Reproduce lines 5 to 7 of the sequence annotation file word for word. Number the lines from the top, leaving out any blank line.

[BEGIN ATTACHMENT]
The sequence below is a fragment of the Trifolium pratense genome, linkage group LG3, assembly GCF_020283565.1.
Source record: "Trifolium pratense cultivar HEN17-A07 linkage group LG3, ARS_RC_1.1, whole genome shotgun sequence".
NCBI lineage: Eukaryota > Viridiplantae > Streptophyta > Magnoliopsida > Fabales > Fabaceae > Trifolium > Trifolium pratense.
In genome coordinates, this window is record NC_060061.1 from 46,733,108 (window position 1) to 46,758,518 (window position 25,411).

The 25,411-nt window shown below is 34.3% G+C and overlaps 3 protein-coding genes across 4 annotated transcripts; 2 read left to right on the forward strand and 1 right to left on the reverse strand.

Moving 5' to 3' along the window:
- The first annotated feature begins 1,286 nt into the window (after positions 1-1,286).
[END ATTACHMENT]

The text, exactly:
The 25,411-nt window shown below is 34.3% G+C and overlaps 3 protein-coding genes across 4 annotated transcripts; 2 read left to right on the forward strand and 1 right to left on the reverse strand.

Moving 5' to 3' along the window:
- The first annotated feature begins 1,286 nt into the window (after positions 1-1,286).